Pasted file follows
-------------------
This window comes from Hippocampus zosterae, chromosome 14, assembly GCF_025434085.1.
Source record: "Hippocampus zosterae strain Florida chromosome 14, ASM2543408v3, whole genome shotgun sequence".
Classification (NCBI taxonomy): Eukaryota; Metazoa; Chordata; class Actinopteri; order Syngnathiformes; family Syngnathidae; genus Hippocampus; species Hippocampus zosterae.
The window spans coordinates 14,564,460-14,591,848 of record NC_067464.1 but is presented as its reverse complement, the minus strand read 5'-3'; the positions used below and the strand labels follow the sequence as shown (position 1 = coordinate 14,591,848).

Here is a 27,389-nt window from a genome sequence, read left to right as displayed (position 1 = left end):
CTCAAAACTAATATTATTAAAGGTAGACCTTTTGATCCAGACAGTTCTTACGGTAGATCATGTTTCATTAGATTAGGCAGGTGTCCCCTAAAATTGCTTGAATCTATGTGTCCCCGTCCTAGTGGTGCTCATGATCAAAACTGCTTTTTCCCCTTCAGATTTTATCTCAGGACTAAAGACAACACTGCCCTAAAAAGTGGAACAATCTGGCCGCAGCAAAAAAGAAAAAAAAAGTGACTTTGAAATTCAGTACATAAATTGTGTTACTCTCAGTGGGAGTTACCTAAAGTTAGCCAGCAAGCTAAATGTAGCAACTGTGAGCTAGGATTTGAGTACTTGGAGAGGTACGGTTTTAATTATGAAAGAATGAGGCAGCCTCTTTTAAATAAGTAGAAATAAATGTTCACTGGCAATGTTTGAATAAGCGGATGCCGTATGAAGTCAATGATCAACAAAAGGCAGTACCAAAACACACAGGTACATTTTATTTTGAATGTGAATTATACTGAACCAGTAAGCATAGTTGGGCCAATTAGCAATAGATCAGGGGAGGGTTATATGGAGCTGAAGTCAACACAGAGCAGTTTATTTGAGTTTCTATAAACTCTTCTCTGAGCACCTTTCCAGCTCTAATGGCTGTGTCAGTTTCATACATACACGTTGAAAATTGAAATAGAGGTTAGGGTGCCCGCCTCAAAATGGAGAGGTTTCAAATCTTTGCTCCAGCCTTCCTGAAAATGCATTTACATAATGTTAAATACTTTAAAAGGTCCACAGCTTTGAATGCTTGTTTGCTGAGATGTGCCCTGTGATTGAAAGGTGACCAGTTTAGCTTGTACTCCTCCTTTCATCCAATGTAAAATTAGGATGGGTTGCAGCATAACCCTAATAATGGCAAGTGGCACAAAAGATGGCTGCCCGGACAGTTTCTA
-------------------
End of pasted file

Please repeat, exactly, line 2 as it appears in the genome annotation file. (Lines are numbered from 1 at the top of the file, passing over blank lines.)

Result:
Source record: "Hippocampus zosterae strain Florida chromosome 14, ASM2543408v3, whole genome shotgun sequence".